Apple’s technique is simply to say nothing. Or respond with a “no comment” or terse answer that seldom strays from a narrow range. Whenever I interview Apple product people, I can see that they are well trained to repeat the company line and little else. They don’t go off message.
On a few occasions, I’ve actually cornered Steve Jobs at an Apple event and attempted to ask him something. His usual technique to escape responsibility is to mutter a terse response, as he walks away as rapidly as he can. Chasing him would be impolite, although some might suggest I should be more aggressive. However, that behavior would simply cause a corporate communications person to run interference. There’s always one handy.
And you can’t always take a Jobs response as factual. When he delivered one of his famous one word answers to a customer’s email question about whether there would be a Mac App Store some months back, he said, “Nope,” while knowing full well it was already in the final development stages.
I would, however, like to see some of the more loquacious CEOs nailed down. Take the often incoherent rantings from Steve Ballmer. He’ll make an outrageous statement that smacks of sales talk, such as the one where the iPhone couldn’t possibly succeed. But when has an interviewer taken him below the surface, to see if there’s anything there past the pompous bluster? I think not, and certainly Ballmer wouldn’t agree to any interview where he didn’t get a chance to tell his side of the story on his terms, however absurd it might seem on further review.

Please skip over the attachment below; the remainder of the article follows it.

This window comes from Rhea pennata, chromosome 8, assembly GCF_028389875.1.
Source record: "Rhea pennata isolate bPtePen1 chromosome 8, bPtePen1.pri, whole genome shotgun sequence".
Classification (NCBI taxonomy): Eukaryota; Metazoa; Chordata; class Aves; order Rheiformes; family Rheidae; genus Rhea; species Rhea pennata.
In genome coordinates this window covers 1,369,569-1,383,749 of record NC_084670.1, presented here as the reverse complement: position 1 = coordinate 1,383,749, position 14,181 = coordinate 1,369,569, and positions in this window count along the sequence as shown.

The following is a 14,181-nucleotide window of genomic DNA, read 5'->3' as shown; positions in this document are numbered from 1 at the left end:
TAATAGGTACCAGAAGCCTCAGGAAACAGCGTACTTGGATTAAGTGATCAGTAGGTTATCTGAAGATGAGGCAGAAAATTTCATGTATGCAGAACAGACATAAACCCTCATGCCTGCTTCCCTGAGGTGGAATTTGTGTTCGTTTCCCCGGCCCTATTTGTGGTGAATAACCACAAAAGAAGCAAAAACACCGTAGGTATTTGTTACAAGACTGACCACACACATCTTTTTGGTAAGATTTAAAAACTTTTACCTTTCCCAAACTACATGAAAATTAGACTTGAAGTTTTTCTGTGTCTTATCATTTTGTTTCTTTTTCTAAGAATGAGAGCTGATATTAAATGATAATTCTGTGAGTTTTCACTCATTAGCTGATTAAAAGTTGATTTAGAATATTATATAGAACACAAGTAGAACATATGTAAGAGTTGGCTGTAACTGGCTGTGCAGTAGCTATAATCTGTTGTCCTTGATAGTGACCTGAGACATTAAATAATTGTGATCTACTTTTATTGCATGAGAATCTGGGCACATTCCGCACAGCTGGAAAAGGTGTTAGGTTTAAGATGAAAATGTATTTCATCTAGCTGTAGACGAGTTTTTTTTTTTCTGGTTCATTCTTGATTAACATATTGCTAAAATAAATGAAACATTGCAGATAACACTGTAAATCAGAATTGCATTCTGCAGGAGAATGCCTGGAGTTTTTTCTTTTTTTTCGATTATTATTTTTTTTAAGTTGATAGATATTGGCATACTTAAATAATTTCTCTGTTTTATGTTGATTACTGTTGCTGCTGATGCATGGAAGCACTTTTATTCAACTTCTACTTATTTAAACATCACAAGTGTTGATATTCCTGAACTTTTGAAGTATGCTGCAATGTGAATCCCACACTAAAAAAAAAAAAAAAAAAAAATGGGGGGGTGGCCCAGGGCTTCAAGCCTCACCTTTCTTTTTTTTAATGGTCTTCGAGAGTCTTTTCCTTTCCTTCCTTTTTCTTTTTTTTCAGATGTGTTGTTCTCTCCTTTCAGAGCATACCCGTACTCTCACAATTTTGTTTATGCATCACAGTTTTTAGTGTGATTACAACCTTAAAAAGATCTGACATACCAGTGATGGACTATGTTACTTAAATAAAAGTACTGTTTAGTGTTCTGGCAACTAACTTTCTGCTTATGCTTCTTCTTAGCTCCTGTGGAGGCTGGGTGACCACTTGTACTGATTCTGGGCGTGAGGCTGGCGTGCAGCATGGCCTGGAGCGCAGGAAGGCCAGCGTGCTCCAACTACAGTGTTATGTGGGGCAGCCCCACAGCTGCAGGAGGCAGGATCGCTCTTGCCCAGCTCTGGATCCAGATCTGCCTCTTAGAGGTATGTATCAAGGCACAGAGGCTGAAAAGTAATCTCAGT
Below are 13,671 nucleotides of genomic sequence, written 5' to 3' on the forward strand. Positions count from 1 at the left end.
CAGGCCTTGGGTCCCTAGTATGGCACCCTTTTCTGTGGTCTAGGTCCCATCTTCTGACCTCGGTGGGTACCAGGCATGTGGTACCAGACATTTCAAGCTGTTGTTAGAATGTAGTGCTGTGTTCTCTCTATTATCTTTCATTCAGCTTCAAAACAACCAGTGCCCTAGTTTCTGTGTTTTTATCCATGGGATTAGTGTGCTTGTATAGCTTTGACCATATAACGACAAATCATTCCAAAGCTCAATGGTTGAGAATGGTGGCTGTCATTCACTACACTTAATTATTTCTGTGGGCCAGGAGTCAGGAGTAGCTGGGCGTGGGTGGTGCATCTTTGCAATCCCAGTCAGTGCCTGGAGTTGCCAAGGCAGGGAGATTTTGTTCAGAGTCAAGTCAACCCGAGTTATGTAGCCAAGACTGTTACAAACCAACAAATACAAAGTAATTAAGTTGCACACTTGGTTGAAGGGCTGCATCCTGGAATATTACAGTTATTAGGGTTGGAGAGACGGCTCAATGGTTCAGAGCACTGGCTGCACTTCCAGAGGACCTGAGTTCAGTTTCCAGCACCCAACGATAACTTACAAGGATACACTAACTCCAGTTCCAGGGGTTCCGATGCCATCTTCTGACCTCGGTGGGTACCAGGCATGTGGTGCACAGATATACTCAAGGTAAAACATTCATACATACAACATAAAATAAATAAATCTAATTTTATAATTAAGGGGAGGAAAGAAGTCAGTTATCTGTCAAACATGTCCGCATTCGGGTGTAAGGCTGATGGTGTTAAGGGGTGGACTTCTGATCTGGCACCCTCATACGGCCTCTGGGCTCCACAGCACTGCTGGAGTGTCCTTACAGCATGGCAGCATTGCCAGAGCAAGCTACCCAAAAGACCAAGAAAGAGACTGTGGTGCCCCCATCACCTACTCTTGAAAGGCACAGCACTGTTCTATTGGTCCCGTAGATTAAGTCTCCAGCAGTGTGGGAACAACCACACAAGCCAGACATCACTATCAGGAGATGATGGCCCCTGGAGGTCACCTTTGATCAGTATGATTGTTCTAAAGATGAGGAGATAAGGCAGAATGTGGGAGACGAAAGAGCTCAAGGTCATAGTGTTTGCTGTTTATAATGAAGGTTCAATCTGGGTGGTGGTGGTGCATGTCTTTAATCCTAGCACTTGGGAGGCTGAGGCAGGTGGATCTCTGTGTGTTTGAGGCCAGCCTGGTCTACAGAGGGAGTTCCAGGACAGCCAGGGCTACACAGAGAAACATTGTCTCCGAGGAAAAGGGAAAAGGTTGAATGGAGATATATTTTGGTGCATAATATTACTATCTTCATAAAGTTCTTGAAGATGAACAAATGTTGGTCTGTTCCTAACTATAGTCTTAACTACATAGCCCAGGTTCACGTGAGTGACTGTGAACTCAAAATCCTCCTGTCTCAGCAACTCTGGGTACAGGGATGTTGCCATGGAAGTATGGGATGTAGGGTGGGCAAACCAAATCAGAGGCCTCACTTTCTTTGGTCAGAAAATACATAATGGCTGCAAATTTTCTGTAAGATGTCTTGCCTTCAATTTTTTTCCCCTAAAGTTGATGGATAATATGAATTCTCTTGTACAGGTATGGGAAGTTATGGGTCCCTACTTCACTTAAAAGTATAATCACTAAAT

Some executives strike you as little more than empty suits. Consider one of the dual CEOs from RIM who failed utterly to express a sensible vision for his company during a recent interview. You wonder how people like that rise to the top, but maybe the phrase “do no harm” is sometimes sufficient to cement one’s position as a corporate chief executive. That is, until sales take a dive, in which case an identical replacement will usually be waiting in the wings.
THE FINAL WORD
The Tech Night Owl Newsletter is a weekly information service of Making The Impossible, Inc.
Publisher/Editor: Gene Steinberg
Managing Editor: Grayson Steinberg
Marketing and Public Relations: Barbara Kaplan
Business Development: Gil James Bavel
Worldwide Licensing: Sharon Jarvis
Print This Issue